luths, about an inch broad by three-quarters
of an inch thick, crossing eaeh other,
when set up in position, ar rtght aaghr.
about a foot apart, and fatened at eueh
crossing by the thongs
I'm String-. lis- of rawhide so as to I:
teud of 'ul!s,. movabtf, and tfct
iv h o1 e framewrt
may be opened or shut m the same manner
as those toys for children that consist ef
JCS -fs. litsSA
On the March.
a squad of wooden soldier.. i nd will expand
or close at will, so as to Win open en
close cohims. One part or more made m
this way, ami all inclosing a circle fifteen
or twenty feet acro-s, form the- skeleton
of tho walls, and are firmly secrt.d Is
place by lands or rop" i.m of balr er
wool fastened around the eixl otf ea-to
rod. From the upper mfe of thes rixte
similar rods, bent near .- wall end hM
something less than a r.itlii .iut-k are
disposed that the longer portions sfo)H? K
the center, and, being ttsd with ropes,
form the roof. Over th'i is- thrown a cov
ering of black felt, having in the eenter a
large hole, which answers both for a whi
tlow and a chimney Large pieces of tfes
same coarse black felt are wrapped around
the walls, and outside these, to keep R
tight. Is bound another frame or eitttt
reeds or canes, or of some very Wgh,
tough wood, bound ilscly together wHh
strong cord, the pieces being straight
up and down. This Is it-self secured by
a broad band of woven hair stuff passed
around the whole structure and united at.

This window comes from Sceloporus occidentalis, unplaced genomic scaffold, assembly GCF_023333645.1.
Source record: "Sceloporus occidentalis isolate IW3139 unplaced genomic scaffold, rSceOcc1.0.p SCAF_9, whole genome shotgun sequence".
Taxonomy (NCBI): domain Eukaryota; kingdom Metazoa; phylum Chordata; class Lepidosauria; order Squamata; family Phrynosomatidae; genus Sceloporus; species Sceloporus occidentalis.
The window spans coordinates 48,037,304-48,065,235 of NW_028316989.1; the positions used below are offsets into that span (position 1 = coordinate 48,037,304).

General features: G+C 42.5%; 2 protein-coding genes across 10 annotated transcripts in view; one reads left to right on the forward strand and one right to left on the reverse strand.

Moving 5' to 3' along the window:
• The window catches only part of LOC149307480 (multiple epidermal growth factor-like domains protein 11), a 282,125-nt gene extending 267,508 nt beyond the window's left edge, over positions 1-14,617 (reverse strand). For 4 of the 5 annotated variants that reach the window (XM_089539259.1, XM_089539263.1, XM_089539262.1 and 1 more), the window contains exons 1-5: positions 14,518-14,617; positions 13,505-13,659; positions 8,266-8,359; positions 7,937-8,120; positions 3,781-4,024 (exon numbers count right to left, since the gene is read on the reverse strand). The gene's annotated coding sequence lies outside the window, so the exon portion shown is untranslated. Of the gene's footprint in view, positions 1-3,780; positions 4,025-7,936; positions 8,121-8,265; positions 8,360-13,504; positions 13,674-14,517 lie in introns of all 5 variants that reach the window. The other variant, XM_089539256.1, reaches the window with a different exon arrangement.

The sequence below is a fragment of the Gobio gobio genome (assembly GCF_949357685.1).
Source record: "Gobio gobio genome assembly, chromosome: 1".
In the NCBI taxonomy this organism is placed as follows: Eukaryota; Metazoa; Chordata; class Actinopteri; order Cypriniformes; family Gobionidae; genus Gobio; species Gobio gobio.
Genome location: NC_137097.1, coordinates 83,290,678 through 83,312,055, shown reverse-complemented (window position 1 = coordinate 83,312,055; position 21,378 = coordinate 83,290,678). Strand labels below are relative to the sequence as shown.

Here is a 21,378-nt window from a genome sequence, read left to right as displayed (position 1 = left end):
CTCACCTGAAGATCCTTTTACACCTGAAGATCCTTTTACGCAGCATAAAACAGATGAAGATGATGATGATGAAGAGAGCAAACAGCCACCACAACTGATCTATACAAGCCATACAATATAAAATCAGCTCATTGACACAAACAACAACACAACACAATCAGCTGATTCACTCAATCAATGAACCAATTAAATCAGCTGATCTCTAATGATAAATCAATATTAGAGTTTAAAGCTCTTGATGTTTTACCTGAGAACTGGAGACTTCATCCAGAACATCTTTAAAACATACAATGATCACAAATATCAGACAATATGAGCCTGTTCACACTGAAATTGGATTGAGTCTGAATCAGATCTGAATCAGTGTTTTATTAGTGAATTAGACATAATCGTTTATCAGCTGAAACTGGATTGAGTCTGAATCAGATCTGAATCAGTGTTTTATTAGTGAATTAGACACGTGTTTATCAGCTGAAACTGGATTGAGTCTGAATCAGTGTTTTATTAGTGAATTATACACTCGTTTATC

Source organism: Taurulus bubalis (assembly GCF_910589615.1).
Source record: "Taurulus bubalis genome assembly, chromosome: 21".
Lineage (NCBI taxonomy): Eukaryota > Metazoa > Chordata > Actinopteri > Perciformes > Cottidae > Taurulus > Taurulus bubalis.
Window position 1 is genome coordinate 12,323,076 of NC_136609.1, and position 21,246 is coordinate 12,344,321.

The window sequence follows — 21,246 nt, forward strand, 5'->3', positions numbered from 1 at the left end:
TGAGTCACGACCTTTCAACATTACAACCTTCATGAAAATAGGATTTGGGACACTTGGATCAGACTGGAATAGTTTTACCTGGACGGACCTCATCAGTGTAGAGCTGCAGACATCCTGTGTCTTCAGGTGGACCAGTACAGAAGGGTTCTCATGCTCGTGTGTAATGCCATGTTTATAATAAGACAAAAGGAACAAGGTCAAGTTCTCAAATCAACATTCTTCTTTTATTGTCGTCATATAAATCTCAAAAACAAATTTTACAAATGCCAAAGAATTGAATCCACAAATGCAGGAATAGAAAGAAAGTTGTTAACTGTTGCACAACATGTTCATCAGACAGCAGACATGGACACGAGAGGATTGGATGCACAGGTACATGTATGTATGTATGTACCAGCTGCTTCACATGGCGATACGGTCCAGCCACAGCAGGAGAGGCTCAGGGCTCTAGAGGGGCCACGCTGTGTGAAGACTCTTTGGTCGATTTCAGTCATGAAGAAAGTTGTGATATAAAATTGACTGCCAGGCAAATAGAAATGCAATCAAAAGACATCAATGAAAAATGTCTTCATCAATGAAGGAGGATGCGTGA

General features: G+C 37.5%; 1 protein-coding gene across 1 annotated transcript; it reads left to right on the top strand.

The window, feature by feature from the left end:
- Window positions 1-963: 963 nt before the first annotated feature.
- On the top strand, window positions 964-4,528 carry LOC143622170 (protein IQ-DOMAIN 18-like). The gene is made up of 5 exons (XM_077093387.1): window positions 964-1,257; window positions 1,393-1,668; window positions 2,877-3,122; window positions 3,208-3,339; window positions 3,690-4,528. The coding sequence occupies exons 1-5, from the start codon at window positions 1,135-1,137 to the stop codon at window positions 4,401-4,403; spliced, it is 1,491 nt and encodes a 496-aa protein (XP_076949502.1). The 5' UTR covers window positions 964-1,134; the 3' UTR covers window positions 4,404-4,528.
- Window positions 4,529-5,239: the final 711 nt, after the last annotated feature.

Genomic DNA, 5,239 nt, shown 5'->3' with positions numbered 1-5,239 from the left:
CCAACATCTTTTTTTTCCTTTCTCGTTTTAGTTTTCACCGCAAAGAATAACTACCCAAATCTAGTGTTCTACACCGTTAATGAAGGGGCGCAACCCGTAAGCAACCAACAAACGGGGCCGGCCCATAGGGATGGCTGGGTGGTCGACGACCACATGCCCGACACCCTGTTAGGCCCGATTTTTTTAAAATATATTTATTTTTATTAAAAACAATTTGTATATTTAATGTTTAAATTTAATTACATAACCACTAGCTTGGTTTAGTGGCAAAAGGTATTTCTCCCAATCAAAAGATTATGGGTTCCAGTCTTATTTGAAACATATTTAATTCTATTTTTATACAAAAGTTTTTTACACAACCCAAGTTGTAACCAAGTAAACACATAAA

The folks who live in these portable
villages are strange p'-ople. IT they brohM
catch you In one of their robbing expedi
tions for they are a
nation of robbers Ave a Nation
they would takeaway of Itobbern.
everything you had.
and. making a slave of yon. treat yo
with the utmost cruelty, but if you should
come to them as a visitor, even though a
perfect stranger, they would entertain you
as a brother, feed you. perhaps clothe yo,
give you a horse to ride .and jHrovide as far
as they could for the r. n of your jouraey.
Their villagea are generally square, eaehH
ing an empty space or forming a broad
street, the bouse-i being placed oa either
shle, with their thvrs toward each other.
But, although these portable nouses ot
the Turcomans are so i-kilful.y contoived,
they can scarcely be suid to be as light
ami handy for their i.eeupt.iits as the shed
Turkoman Tartar Village-
used by the hermit crab, who, instead of
having to employ other animals to carry
his house, manages to take it around with
him wherever he goes. and seems to
no trouble at all in carrying it himself.
The auctioneer was tr mg to dispose of Ihe
effects of a dime museum whose proprietor
had gone into bankruptcy. The crowd was
not enthusiastic and the biddingwas slow.
"Perhaps you would like to bid on so me of
thee mummies, gentlemen," he said. "You
don't seem to want anything else. I war
rant these mummies to be genuine, or ne
sale. How much am I offered to start 'e7
There were no bids.
"Bow much am I offered to stark a
single mummy, gentlemen?."
There was no response, and the disgusted
auctioneer turned to the mummies.
"Ladies and gentlemen," he said, "how
mnca am I offered for this crowd of stiffs
I've been talking to?" Chicago Tribunu
MlnlRter And do you believe thntjsur
greatest troubles cqmo from heaven?
Deacon Well, they say trie's where
marriages are made.- Y nkers ?. Y.J
L Statesman .
fiiltea if) Wiglrd